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Cameco says outlook for 2024 ‘remains solid’

02 May 2024

CEO Tim Gitzel said the Canadian nuclear fuel company’s results for the first quarter of 2024 – with losses of CAD7 million (USD5 million) – were driven by normal quarterly variations, coupled with costs related to its acquisition last year of Westinghouse.

Key Lake, in Saskatchewan, is the world’s largest high-grade uranium milling operation (Image: Cameco)

“In the first quarter operational performance was strong across our uranium, fuel services and Westinghouse segments,” Gitzel said. “Financial results are in line with the 2024 outlook we provided, which has not changed, and are as expected, reflecting normal quarterly variability and the required purchase accounting and other non-operational acquisition-related costs for Westinghouse.”

First-quarter production results were “strong and are on track with our 2024 plans”, he said. Attributable uranium production for the quarter was 5.8 million pounds U3O8 (2231 tU), a year-on-year increase of 1.3 million pounds U3O8. The mining operations at McArthur River/Key Lake and Cigar Lake are each expected to produce 18 million pounds U3O8 (on a 100% basis) in 2024.

Cameco closed its acquisition of Westinghouse, in a strategic partnership with Brookfield, last November. Cameco now owns a 49% interest and Brookfield owns the remaining 51%. The company had previously said it expects this to generate a net loss of between CAD170 million and CAD230 million in 2024 due to the impact of the purchase accounting, which requires the revaluation of Westinghouse’s inventory and other assets at the time of acquisition, and the expensing of some non-operating acquisition-related transition costs. CAD123 million of the expected net loss for Westinghouse in 2024 was incurred in the first quarter “due to normal variability in the timing of its customer requirements and delivery and outage schedules”.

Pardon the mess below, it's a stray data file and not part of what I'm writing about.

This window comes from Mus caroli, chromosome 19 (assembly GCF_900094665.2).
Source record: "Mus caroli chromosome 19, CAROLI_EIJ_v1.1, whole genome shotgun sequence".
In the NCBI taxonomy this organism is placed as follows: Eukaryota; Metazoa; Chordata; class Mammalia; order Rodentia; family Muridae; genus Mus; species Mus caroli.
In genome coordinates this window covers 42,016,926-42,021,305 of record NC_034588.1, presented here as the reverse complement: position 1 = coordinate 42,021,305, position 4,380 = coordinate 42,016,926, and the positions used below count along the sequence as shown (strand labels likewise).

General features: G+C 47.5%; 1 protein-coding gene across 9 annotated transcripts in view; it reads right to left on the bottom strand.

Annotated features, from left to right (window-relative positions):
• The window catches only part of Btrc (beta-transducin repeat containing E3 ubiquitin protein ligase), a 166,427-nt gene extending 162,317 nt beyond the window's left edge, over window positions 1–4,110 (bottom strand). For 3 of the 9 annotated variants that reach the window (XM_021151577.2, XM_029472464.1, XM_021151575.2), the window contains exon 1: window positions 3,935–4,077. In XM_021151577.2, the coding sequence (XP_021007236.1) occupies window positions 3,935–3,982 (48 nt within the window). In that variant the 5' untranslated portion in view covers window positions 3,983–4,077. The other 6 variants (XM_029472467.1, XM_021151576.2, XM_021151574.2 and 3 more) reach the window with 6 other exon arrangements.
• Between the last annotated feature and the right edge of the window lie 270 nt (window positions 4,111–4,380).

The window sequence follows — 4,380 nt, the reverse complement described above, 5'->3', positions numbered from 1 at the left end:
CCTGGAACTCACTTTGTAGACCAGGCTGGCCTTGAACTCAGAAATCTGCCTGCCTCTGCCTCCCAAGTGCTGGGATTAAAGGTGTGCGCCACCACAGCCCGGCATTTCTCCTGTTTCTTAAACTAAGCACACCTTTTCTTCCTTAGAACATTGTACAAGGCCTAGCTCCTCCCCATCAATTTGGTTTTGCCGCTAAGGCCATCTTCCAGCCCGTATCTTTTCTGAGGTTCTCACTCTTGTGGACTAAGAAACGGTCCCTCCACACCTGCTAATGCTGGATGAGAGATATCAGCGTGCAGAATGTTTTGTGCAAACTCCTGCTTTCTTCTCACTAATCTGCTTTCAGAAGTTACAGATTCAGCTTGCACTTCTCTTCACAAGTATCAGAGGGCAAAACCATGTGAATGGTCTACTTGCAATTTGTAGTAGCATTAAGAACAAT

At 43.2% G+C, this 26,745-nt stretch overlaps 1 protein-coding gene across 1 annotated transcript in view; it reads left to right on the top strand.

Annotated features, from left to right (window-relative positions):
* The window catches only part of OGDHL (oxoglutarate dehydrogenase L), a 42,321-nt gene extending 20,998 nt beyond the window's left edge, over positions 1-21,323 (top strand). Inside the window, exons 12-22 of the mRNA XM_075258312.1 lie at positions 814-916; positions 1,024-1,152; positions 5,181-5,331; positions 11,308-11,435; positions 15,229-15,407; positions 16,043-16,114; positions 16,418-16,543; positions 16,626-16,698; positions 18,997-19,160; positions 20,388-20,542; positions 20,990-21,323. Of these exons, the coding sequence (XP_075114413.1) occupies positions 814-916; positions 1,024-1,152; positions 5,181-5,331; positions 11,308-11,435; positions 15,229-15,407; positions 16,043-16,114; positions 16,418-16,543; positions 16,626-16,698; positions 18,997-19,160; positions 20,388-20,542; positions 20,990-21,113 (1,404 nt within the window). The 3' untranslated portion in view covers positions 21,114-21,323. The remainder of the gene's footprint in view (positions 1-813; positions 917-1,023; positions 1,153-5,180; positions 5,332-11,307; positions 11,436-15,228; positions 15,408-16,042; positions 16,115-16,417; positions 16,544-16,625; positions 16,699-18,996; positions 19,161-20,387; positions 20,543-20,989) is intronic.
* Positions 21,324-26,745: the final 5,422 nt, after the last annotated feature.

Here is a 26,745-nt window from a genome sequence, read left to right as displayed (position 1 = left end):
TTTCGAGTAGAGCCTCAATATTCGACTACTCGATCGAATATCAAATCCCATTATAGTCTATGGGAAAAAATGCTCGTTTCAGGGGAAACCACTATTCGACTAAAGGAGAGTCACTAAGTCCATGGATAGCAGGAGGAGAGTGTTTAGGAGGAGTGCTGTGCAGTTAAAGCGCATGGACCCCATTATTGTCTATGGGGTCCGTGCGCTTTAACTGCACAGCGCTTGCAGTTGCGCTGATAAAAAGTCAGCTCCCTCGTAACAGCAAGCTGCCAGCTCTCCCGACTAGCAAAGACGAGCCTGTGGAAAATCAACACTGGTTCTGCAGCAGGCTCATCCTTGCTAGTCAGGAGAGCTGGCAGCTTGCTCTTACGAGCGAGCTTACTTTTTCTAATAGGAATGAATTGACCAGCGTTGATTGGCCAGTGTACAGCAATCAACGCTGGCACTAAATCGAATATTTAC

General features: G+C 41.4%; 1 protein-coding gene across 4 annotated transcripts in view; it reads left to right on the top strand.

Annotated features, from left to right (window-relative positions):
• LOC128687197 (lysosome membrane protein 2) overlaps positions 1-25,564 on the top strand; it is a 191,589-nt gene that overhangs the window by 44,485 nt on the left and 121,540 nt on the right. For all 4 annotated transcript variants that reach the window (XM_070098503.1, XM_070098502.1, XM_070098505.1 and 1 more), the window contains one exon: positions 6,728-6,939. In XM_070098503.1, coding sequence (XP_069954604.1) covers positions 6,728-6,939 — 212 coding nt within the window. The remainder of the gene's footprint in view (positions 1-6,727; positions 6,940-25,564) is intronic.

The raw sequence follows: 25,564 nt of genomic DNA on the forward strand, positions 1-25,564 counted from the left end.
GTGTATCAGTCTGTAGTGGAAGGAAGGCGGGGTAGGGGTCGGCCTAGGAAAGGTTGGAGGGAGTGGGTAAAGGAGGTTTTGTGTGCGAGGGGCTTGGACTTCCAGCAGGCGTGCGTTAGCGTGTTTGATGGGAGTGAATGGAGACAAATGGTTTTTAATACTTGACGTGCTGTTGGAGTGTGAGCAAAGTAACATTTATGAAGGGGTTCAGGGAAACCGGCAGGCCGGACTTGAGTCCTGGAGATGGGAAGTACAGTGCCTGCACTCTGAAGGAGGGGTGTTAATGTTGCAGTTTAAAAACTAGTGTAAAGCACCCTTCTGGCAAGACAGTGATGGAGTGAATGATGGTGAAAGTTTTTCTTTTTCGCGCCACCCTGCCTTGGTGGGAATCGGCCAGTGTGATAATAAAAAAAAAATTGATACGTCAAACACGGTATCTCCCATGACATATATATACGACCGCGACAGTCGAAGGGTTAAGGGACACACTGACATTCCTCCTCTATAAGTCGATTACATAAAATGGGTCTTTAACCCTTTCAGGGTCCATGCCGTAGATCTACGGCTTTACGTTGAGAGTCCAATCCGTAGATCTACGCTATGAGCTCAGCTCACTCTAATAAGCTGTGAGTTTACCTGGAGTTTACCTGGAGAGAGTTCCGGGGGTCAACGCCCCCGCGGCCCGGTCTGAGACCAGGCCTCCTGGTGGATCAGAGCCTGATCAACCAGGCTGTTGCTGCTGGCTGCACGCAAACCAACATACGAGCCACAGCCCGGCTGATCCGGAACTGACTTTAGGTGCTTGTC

Westinghouse’s first quarter “is typically its weakest”, Cameco said in its quarterly in-depth management’s discussion and analysis (MD&A) document, with stronger expected performance in the second half of the year, and higher expected cash flows in the fourth quarter, and Gitzel said the company was “delighted” with its acquisition. “It’s even better than we thought when we bought it,” he told investors. “The potential there in all elements of their business is really good.”

Inkai update

Production from the Inkai joint venture in Kazakhstan was slightly down year-on-year, with 1.6 million pounds U3O8 produced this quarter compared with 1.9 million pounds in the same period in 2023 (both on a 100% basis). Inkai’s current production target for 2024 is 8.3 million pounds of U3O8 (100% basis), but procurement and supply chain issues, most notably related to the availability of sulphuric acid, mean this target is tentative.

Cameco said it is working with its closely with JV Inkai and its joint venture partner Kazatomprom to receive its share of production via the Trans-Caspian International Transport Route, which does not rely on Russian rail lines or ports, but warned that delays to deliveries could happen “if transportation using this shipping route takes longer than anticipated”.

“To mitigate the risk of transportation delays or production shortfalls, we have inventory, long-term purchase agreements and loan arrangements in place we can draw on,” the company said.

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